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Take $x_1, x_2,...,x_{10}$ such that $\sum_{i=1}^{10} \sin^2(x_i) = 1$ with $x_1, x_2,...,x_{10}$ on $\left[0,\frac{\pi}{2}\right]$, prove that $3 \sum_{i=1}^{10} \sin(x_i) \leq \sum_{i=1}^{10} \cos(x_i)$.

I tried to do this: $$\sum_{i=1}^{10} \sin^2(x_i) = \frac{ n-\sum_{i=1}^{10} \cos(2 x_i)}{2} = 1 \rightarrow \sum_{i=1}^{10} \cos(2x_i) = 8$$ So i said $\sum_{i=1}^{10} \cos(2x_i) = A$ and $\sum_{i=1}^{10} \sin(2x_i) = B$. Therefore: $$A + Bi = \sum_{i=1}^{10} \operatorname{cis}(2x_i) = \sum_{i=1}^{10} \operatorname{cis}^2(x_i)$$ But I make no idea about how I will get the inequality. Anybody can help me?

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marked as duplicate by Jyrki Lahtonen Jul 19 '15 at 22:21

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  • $\begingroup$ Is "sen" intended to be the sine function, $\sin$? $\endgroup$ – 6005 Jul 19 '15 at 16:19
  • $\begingroup$ Yes, sorry. I'm Brazilian, and here we use sine function as "sen". $\endgroup$ – Lefundes Jul 19 '15 at 16:21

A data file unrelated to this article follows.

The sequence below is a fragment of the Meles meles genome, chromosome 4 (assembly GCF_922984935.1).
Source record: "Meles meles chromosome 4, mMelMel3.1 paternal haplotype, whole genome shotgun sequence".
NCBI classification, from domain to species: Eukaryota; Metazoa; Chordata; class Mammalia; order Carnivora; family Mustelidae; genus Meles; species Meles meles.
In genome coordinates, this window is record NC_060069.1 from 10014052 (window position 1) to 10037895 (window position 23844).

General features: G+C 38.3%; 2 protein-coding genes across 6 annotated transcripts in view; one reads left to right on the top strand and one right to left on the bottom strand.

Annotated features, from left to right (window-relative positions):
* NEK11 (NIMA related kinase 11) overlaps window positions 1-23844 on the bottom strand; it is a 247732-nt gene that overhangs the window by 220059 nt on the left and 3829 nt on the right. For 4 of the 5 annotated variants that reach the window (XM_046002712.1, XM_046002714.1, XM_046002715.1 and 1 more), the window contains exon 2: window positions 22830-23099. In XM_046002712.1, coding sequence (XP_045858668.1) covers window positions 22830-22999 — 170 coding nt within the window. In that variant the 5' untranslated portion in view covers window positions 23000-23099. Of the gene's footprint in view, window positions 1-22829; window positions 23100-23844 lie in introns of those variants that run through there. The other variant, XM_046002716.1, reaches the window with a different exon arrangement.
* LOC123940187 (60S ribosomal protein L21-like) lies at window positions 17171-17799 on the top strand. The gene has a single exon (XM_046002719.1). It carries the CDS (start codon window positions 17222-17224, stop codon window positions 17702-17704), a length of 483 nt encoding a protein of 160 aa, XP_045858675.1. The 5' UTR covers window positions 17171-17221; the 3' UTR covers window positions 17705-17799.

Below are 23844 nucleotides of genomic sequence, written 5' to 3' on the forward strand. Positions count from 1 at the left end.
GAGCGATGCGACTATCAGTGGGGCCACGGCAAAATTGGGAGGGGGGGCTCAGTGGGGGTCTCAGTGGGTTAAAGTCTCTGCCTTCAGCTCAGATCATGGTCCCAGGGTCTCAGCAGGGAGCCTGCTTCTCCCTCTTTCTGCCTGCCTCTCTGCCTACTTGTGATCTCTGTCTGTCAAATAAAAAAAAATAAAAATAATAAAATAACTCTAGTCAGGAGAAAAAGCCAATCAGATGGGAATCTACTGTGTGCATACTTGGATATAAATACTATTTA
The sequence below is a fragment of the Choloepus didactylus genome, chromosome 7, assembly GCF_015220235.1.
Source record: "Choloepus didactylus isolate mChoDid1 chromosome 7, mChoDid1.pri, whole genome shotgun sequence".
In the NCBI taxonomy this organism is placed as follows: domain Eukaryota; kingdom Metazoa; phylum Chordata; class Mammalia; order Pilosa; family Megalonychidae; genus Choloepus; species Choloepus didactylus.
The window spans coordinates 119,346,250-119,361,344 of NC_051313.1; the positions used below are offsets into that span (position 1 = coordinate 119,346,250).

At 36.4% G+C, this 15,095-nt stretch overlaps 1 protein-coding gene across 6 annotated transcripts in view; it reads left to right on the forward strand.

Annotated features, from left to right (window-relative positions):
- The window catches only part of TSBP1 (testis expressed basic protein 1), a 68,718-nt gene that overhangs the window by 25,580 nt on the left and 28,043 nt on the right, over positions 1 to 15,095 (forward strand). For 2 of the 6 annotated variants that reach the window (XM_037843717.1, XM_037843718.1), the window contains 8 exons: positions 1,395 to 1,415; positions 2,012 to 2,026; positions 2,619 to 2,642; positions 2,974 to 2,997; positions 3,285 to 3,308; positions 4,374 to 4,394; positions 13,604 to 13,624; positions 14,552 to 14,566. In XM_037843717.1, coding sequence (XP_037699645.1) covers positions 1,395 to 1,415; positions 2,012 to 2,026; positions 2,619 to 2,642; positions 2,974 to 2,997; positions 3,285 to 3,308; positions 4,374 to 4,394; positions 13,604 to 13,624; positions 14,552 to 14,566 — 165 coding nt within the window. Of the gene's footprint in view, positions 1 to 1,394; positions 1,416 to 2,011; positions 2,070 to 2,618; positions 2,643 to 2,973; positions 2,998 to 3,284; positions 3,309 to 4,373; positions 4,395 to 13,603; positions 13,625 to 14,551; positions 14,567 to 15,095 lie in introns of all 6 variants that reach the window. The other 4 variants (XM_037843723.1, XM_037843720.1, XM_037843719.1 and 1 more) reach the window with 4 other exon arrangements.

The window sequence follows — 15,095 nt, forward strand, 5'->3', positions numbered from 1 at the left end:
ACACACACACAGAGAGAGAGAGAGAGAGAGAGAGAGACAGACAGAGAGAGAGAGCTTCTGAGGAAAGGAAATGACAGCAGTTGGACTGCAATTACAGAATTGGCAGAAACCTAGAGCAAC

• $\begingroup$ OK, no problem. $\endgroup$ – 6005 Jul 19 '15 at 16:23
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    $\begingroup$ There is an error in your first calculation: $$ \sum_{i=1}^n \sin^2(x_i) = \frac{n}{2} \left(1-\sum_{i=1}^n \cos(2 x_i)\right) $$ should be $$ \sum_{i=1}^n \sin^2(x_i) = \frac{1}{2} \left(n-\sum_{i=1}^n \cos(2 x_i)\right) $$ $\endgroup$ – 6005 Jul 19 '15 at 17:35
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    $\begingroup$ Please see math.stackexchange.com/questions/180885/… $\endgroup$ – Sameer Kailasa Jul 19 '15 at 21:08